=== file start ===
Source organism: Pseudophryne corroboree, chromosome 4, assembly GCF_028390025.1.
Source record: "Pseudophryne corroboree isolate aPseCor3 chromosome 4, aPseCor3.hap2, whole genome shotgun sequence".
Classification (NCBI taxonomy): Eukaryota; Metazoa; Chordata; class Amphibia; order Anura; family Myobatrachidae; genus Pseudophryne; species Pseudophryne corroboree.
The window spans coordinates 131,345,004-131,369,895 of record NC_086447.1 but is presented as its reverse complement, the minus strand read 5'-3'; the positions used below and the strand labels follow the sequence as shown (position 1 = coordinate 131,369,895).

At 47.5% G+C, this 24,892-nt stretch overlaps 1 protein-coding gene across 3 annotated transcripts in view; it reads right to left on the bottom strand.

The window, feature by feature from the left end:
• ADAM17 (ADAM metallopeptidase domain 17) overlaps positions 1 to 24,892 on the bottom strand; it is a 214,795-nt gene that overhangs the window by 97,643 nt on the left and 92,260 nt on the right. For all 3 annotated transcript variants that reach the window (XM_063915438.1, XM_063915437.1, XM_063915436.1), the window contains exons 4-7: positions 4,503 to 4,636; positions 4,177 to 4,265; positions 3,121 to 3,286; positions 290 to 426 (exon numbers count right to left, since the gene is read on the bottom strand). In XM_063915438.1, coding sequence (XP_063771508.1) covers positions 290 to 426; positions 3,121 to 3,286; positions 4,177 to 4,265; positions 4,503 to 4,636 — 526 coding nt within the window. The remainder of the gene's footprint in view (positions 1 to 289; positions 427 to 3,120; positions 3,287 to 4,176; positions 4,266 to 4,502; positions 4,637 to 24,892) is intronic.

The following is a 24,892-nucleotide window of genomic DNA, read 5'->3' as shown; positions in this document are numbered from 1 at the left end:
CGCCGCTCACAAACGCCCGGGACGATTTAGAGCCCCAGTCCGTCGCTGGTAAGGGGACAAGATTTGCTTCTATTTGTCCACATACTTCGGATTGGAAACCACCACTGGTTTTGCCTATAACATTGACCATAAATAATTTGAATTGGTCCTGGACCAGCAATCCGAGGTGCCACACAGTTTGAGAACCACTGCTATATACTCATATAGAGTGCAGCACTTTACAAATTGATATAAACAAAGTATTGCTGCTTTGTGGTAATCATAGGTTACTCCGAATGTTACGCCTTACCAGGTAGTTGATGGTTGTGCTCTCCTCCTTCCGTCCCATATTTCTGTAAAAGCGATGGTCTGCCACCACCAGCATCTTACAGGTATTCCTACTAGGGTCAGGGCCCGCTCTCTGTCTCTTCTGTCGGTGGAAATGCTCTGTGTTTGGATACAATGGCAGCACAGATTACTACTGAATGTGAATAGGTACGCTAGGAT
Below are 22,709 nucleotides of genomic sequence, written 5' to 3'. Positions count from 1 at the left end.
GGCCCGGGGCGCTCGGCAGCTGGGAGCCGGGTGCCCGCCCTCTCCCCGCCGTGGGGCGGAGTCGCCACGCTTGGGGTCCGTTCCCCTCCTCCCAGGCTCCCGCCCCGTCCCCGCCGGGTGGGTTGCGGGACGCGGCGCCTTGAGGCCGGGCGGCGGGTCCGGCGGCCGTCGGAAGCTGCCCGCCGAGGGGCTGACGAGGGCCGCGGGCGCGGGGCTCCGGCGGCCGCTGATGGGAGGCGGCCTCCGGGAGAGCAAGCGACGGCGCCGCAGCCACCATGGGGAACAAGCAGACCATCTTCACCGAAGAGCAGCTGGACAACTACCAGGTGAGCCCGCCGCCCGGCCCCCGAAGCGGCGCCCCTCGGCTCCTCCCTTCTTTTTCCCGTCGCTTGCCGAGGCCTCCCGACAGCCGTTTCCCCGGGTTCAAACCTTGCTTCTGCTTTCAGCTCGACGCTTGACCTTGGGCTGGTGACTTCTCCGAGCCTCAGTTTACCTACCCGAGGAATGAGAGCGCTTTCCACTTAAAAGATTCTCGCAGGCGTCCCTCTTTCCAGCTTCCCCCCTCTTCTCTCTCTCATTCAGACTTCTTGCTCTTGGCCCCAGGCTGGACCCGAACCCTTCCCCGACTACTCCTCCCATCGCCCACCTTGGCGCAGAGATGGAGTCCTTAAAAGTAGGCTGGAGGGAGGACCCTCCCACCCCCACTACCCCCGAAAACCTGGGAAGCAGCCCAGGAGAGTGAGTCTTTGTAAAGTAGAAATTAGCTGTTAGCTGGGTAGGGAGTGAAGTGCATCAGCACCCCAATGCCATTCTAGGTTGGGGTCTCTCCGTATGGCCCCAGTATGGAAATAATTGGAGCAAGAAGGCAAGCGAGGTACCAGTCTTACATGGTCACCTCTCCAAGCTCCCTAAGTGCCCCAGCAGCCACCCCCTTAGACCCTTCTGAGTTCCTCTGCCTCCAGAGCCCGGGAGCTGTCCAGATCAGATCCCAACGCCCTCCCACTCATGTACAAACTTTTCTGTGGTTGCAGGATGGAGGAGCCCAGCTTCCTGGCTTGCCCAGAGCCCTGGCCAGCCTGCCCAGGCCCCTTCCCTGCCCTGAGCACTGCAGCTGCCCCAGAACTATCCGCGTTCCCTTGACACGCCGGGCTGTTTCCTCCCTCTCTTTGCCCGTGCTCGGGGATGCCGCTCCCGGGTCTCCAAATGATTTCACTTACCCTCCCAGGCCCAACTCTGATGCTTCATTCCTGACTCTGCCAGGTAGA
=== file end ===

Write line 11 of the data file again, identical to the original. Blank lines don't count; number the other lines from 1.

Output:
GGCCCGGGGCGCTCGGCAGCTGGGAGCCGGGTGCCCGCCCTCTCCCCGCCGTGGGGCGGAGTCGCCACGCTTGGGGTCCGTTCCCCTCCTCCCAGGCTCCCGCCCCGTCCCCGCCGGGTGGGTTGCGGGACGCGGCGCCTTGAGGCCGGGCGGCGGGTCCGGCGGCCGTCGGAAGCTGCCCGCCGAGGGGCTGACGAGGGCCGCGGGCGCGGGGCTCCGGCGGCCGCTGATGGGAGGCGGCCTCCGGGAGAGCAAGCGACGGCGCCGCAGCCACCATGGGGAACAAGCAGACCATCTTCACCGAAGAGCAGCTGGACAACTACCAGGTGAGCCCGCCGCCCGGCCCCCGAAGCGGCGCCCCTCGGCTCCTCCCTTCTTTTTCCCGTCGCTTGCCGAGGCCTCCCGACAGCCGTTTCCCCGGGTTCAAACCTTGCTTCTGCTTTCAGCTCGACGCTTGACCTTGGGCTGGTGACTTCTCCGAGCCTCAGTTTACCTACCCGAGGAATGAGAGCGCTTTCCACTTAAAAGATTCTCGCAGGCGTCCCTCTTTCCAGCTTCCCCCCTCTTCTCTCTCTCATTCAGACTTCTTGCTCTTGGCCCCAGGCTGGACCCGAACCCTTCCCCGACTACTCCTCCCATCGCCCACCTTGGCGCAGAGATGGAGTCCTTAAAAGTAGGCTGGAGGGAGGACCCTCCCACCCCCACTACCCCCGAAAACCTGGGAAGCAGCCCAGGAGAGTGAGTCTTTGTAAAGTAGAAATTAGCTGTTAGCTGGGTAGGGAGTGAAGTGCATCAGCACCCCAATGCCATTCTAGGTTGGGGTCTCTCCGTATGGCCCCAGTATGGAAATAATTGGAGCAAGAAGGCAAGCGAGGTACCAGTCTTACATGGTCACCTCTCCAAGCTCCCTAAGTGCCCCAGCAGCCACCCCCTTAGACCCTTCTGAGTTCCTCTGCCTCCAGAGCCCGGGAGCTGTCCAGATCAGATCCCAACGCCCTCCCACTCATGTACAAACTTTTCTGTGGTTGCAGGATGGAGGAGCCCAGCTTCCTGGCTTGCCCAGAGCCCTGGCCAGCCTGCCCAGGCCCCTTCCCTGCCCTGAGCACTGCAGCTGCCCCAGAACTATCCGCGTTCCCTTGACACGCCGGGCTGTTTCCTCCCTCTCTTTGCCCGTGCTCGGGGATGCCGCTCCCGGGTCTCCAAATGATTTCACTTACCCTCCCAGGCCCAACTCTGATGCTTCATTCCTGACTCTGCCAGGTAGA